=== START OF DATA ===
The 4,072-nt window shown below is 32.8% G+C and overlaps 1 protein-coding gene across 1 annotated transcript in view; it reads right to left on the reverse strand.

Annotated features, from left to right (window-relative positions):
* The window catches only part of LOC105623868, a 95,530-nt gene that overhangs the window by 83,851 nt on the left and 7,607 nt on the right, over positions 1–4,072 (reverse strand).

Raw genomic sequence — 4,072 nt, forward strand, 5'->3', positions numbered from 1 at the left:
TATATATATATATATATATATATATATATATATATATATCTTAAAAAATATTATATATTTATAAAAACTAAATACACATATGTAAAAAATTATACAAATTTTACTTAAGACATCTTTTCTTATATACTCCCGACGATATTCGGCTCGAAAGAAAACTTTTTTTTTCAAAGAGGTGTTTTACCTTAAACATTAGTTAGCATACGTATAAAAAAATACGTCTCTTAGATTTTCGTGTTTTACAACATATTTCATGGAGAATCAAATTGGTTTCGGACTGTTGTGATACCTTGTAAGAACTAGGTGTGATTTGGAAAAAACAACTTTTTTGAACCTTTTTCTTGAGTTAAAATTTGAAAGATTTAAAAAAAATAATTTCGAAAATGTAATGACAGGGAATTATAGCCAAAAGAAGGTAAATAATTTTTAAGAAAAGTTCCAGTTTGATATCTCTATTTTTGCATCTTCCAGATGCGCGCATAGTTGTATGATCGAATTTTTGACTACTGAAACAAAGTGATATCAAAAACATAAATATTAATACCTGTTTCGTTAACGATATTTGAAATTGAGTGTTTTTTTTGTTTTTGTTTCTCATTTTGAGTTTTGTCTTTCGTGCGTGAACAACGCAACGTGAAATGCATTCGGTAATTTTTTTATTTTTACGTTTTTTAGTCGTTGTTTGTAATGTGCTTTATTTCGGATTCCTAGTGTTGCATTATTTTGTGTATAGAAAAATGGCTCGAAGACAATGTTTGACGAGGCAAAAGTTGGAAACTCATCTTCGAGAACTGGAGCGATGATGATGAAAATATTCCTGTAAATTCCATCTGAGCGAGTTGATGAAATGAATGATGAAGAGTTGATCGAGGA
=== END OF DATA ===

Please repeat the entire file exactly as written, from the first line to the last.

The 4,072-nt window shown below is 32.8% G+C and overlaps 1 protein-coding gene across 1 annotated transcript in view; it reads right to left on the reverse strand.

Annotated features, from left to right (window-relative positions):
* The window catches only part of LOC105623868, a 95,530-nt gene that overhangs the window by 83,851 nt on the left and 7,607 nt on the right, over positions 1–4,072 (reverse strand).

Raw genomic sequence — 4,072 nt, forward strand, 5'->3', positions numbered from 1 at the left:
TATATATATATATATATATATATATATATATATATATATCTTAAAAAATATTATATATTTATAAAAACTAAATACACATATGTAAAAAATTATACAAATTTTACTTAAGACATCTTTTCTTATATACTCCCGACGATATTCGGCTCGAAAGAAAACTTTTTTTTTCAAAGAGGTGTTTTACCTTAAACATTAGTTAGCATACGTATAAAAAAATACGTCTCTTAGATTTTCGTGTTTTACAACATATTTCATGGAGAATCAAATTGGTTTCGGACTGTTGTGATACCTTGTAAGAACTAGGTGTGATTTGGAAAAAACAACTTTTTTGAACCTTTTTCTTGAGTTAAAATTTGAAAGATTTAAAAAAAATAATTTCGAAAATGTAATGACAGGGAATTATAGCCAAAAGAAGGTAAATAATTTTTAAGAAAAGTTCCAGTTTGATATCTCTATTTTTGCATCTTCCAGATGCGCGCATAGTTGTATGATCGAATTTTTGACTACTGAAACAAAGTGATATCAAAAACATAAATATTAATACCTGTTTCGTTAACGATATTTGAAATTGAGTGTTTTTTTTGTTTTTGTTTCTCATTTTGAGTTTTGTCTTTCGTGCGTGAACAACGCAACGTGAAATGCATTCGGTAATTTTTTTATTTTTACGTTTTTTAGTCGTTGTTTGTAATGTGCTTTATTTCGGATTCCTAGTGTTGCATTATTTTGTGTATAGAAAAATGGCTCGAAGACAATGTTTGACGAGGCAAAAGTTGGAAACTCATCTTCGAGAACTGGAGCGATGATGATGAAAATATTCCTGTAAATTCCATCTGAGCGAGTTGATGAAATGAATGATGAAGAGTTGATCGAGGA